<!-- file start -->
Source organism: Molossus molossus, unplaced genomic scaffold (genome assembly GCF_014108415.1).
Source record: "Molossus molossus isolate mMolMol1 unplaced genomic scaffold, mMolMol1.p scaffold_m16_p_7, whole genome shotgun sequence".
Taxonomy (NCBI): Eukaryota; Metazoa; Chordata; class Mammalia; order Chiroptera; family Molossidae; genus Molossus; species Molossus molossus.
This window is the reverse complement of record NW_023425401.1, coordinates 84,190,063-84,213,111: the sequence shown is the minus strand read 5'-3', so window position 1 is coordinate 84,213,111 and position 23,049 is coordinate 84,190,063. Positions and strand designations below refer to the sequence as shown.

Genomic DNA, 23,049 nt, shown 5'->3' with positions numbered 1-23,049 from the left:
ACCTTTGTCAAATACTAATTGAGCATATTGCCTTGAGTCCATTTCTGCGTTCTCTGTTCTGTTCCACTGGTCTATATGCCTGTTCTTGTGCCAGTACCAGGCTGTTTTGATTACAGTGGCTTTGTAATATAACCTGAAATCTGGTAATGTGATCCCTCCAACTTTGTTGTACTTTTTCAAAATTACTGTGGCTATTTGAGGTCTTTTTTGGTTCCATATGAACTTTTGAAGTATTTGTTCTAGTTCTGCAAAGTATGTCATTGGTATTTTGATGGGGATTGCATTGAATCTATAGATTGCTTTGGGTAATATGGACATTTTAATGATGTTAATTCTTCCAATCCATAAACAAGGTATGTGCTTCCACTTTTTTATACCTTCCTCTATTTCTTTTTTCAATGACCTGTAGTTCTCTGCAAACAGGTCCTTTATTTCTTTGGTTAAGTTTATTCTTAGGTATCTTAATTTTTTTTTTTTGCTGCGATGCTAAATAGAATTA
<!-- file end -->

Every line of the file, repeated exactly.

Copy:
Source organism: Molossus molossus, unplaced genomic scaffold (genome assembly GCF_014108415.1).
Source record: "Molossus molossus isolate mMolMol1 unplaced genomic scaffold, mMolMol1.p scaffold_m16_p_7, whole genome shotgun sequence".
Taxonomy (NCBI): Eukaryota; Metazoa; Chordata; class Mammalia; order Chiroptera; family Molossidae; genus Molossus; species Molossus molossus.
This window is the reverse complement of record NW_023425401.1, coordinates 84,190,063-84,213,111: the sequence shown is the minus strand read 5'-3', so window position 1 is coordinate 84,213,111 and position 23,049 is coordinate 84,190,063. Positions and strand designations below refer to the sequence as shown.

Genomic DNA, 23,049 nt, shown 5'->3' with positions numbered 1-23,049 from the left:
ACCTTTGTCAAATACTAATTGAGCATATTGCCTTGAGTCCATTTCTGCGTTCTCTGTTCTGTTCCACTGGTCTATATGCCTGTTCTTGTGCCAGTACCAGGCTGTTTTGATTACAGTGGCTTTGTAATATAACCTGAAATCTGGTAATGTGATCCCTCCAACTTTGTTGTACTTTTTCAAAATTACTGTGGCTATTTGAGGTCTTTTTTGGTTCCATATGAACTTTTGAAGTATTTGTTCTAGTTCTGCAAAGTATGTCATTGGTATTTTGATGGGGATTGCATTGAATCTATAGATTGCTTTGGGTAATATGGACATTTTAATGATGTTAATTCTTCCAATCCATAAACAAGGTATGTGCTTCCACTTTTTTATACCTTCCTCTATTTCTTTTTTCAATGACCTGTAGTTCTCTGCAAACAGGTCCTTTATTTCTTTGGTTAAGTTTATTCTTAGGTATCTTAATTTTTTTTTTTTGCTGCGATGCTAAATAGAATTA